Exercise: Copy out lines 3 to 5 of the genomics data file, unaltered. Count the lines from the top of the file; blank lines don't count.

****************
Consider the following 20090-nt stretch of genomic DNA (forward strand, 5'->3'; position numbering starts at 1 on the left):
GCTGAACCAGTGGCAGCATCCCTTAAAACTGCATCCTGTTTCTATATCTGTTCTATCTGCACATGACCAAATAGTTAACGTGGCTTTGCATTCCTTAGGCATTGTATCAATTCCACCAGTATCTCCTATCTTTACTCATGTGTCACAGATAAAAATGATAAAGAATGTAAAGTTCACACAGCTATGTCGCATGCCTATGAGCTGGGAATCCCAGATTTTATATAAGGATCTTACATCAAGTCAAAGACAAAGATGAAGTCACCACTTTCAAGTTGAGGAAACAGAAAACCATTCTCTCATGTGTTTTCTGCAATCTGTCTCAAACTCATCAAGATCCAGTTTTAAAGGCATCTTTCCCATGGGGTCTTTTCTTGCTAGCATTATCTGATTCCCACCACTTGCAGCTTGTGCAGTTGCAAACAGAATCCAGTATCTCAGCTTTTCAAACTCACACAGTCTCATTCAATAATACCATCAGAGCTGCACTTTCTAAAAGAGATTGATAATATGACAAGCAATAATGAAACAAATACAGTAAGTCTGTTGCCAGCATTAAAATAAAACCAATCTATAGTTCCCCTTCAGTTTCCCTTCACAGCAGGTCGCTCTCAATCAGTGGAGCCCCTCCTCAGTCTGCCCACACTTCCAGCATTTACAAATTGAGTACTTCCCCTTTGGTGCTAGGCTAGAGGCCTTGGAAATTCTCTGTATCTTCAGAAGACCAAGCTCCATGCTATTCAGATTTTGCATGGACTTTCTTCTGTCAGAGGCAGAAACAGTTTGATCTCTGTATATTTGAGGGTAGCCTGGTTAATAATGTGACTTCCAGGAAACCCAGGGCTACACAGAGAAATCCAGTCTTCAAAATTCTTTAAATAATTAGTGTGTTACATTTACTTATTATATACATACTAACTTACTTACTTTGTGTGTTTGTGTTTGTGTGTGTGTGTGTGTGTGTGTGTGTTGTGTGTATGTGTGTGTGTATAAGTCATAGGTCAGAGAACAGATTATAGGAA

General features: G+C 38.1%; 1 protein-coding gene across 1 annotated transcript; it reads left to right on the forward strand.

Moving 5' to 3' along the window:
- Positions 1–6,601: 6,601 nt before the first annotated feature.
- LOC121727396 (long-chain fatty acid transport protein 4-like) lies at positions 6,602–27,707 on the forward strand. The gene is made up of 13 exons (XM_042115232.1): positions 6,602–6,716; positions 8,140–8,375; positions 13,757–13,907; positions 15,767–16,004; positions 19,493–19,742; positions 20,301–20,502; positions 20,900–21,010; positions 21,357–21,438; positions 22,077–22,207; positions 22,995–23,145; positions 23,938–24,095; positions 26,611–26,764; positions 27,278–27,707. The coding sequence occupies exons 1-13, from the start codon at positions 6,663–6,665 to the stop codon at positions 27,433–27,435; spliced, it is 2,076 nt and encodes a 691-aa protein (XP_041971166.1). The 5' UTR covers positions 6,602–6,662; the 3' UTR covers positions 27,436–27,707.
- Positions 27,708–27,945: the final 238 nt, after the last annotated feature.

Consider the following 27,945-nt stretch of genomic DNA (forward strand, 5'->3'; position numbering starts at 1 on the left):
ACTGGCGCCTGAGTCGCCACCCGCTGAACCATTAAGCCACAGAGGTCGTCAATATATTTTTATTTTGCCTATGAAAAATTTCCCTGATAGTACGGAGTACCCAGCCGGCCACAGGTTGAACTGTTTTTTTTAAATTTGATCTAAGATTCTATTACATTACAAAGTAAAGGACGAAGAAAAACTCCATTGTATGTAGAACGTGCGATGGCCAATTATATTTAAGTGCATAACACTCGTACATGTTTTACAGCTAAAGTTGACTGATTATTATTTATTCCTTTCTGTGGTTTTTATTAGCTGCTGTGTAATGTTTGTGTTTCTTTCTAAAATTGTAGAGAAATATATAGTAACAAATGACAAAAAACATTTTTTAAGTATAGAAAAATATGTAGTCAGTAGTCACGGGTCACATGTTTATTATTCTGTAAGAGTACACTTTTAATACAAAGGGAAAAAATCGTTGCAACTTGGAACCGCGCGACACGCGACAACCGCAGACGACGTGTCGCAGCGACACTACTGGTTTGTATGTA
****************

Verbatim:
General features: G+C 38.1%; 1 protein-coding gene across 1 annotated transcript; it reads left to right on the forward strand.

Moving 5' to 3' along the window:
- Positions 1–6,601: 6,601 nt before the first annotated feature.